Abstracts (first author)
Does increased stress resistance reduce the ability to deal with biotic challenges? A test through selection experiments on Drosophila melanogasterPDF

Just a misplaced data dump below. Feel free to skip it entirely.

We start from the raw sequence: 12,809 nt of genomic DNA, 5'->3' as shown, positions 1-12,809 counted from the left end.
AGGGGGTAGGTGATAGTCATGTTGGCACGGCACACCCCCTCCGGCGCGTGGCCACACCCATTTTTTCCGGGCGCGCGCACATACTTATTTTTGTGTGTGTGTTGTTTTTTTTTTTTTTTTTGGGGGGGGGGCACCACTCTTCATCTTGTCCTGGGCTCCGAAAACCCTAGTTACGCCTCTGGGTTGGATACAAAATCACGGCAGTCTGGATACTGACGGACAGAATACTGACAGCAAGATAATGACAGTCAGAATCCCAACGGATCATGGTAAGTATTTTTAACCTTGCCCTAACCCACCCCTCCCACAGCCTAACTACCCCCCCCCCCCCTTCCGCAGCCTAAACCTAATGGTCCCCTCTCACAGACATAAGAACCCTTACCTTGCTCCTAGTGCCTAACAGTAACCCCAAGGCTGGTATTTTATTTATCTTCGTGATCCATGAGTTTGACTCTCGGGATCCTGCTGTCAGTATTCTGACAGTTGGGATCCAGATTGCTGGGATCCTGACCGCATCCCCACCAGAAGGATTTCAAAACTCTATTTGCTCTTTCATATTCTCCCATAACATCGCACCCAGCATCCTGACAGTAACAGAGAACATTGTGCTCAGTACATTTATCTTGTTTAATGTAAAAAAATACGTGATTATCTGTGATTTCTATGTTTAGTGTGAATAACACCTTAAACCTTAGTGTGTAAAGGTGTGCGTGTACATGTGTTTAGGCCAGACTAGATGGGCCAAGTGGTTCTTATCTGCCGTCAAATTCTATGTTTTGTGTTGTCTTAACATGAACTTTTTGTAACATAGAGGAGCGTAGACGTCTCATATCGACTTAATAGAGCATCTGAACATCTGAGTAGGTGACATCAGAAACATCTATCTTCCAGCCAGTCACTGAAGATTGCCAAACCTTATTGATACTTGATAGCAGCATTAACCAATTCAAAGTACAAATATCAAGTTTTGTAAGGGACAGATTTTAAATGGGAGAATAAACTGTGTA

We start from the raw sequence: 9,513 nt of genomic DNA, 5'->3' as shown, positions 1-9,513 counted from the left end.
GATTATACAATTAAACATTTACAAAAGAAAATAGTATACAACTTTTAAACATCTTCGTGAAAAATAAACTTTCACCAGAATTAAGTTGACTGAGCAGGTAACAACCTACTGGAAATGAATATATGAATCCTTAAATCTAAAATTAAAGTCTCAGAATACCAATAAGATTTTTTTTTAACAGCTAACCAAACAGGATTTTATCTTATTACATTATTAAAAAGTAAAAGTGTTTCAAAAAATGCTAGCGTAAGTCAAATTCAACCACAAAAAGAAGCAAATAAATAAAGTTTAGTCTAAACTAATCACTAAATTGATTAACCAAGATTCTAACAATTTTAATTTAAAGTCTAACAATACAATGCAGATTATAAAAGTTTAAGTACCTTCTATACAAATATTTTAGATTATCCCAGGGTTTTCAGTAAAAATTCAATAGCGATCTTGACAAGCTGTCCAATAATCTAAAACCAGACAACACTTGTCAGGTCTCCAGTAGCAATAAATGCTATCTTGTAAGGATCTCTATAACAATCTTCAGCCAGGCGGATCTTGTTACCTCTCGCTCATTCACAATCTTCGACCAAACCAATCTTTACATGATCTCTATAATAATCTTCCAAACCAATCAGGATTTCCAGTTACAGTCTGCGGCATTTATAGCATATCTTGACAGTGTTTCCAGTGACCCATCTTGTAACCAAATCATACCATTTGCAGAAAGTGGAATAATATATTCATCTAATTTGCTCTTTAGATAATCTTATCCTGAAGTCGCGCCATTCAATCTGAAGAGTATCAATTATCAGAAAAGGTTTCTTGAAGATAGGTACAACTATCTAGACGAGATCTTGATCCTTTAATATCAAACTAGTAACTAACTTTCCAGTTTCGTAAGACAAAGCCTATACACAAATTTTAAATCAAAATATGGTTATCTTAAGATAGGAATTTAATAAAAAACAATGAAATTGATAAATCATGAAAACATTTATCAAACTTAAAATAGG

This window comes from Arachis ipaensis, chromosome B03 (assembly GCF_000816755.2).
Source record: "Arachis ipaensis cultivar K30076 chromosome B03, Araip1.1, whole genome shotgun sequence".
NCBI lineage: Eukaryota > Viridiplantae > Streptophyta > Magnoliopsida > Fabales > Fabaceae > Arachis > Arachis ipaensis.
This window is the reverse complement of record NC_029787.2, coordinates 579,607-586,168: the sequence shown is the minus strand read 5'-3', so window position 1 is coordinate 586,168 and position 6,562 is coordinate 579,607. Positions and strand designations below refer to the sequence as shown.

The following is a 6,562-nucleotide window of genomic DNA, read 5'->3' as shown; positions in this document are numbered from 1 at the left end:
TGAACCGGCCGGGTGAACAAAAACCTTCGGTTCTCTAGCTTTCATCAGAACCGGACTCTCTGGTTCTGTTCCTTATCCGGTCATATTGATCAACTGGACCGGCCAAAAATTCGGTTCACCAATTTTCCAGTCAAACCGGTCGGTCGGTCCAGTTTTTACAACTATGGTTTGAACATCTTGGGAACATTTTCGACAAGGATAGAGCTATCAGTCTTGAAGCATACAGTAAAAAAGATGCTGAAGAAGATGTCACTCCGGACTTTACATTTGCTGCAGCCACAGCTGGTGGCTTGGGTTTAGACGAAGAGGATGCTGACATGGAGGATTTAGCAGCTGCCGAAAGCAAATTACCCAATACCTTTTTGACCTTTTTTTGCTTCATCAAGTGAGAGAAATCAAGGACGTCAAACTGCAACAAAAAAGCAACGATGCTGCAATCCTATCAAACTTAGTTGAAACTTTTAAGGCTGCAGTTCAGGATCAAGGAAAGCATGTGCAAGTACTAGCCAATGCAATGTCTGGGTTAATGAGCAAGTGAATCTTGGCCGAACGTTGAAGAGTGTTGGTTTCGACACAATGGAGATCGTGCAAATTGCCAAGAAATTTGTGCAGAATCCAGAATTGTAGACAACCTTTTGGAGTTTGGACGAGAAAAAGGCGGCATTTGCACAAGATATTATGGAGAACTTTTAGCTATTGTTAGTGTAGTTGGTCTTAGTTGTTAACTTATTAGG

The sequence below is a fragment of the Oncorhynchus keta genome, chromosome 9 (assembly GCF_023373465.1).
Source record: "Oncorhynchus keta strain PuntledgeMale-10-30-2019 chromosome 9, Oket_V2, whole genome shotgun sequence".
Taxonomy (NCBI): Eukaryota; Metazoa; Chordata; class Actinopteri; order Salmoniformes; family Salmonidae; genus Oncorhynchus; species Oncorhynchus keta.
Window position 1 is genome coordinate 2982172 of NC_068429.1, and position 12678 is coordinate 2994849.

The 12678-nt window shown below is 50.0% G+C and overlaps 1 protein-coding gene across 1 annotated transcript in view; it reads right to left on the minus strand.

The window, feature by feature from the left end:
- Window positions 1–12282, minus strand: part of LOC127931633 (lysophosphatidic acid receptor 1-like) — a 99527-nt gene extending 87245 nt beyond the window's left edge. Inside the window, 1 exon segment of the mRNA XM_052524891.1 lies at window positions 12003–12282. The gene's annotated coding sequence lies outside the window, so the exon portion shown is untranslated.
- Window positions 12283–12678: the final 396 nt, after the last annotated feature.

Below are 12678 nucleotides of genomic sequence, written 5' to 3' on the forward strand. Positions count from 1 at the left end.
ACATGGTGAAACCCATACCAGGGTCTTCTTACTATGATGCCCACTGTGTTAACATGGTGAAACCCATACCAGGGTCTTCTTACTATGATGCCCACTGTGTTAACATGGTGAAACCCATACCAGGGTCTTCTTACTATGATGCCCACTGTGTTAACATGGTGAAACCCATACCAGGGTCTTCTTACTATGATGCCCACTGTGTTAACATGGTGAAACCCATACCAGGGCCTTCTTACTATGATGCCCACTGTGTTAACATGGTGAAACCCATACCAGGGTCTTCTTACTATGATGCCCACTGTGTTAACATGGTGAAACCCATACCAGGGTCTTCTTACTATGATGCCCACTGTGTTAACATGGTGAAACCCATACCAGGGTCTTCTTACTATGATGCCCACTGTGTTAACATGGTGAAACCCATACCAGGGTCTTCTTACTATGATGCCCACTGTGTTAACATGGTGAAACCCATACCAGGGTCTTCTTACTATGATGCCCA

Humans impact ecosystems in a multitude of ways, increasingly exposing contemporary organisms to abiotic and biotic stressors. Environmental stress has strong negative impacts on biological diversity, as species can go locally extinct, if they are unable to migrate to a more benign habitat or to overcome the stressor via plastic or evolutionary adaptation. Several factors are thought to constrain adaptive evolution, such as gene flow, lack of genetic variation and genetic or functional trade-offs. Despite trade-offs being postulated as playing a central role in evolutionary theory, interactions between abiotic and biotic stress resistances have rarely been investigated in stress adaptation. This project aims to test for trade-offs between abiotic and biotic stress resistances in the well-established Drosophila melanogaster study system. Selection experiments on stress resistance provides an opportunity to study evolutionary constraints resulting from genetic trade-offs between traits. Lines that have been selected for different abiotic stressors (heat, cold and desiccation) will be tested for costs and benefits, whereas performance will be tested in outdoor cages under different biotic stressors (competition, predation, parasites) and under different climatic conditions (hot, moderate and cold days). These experiments provide a test of whether trade-offs between abiotic and biotic stress resistances are potential constraints to stress adaptation, which is crucial to better understand the evolutionary potential of contemporary populations.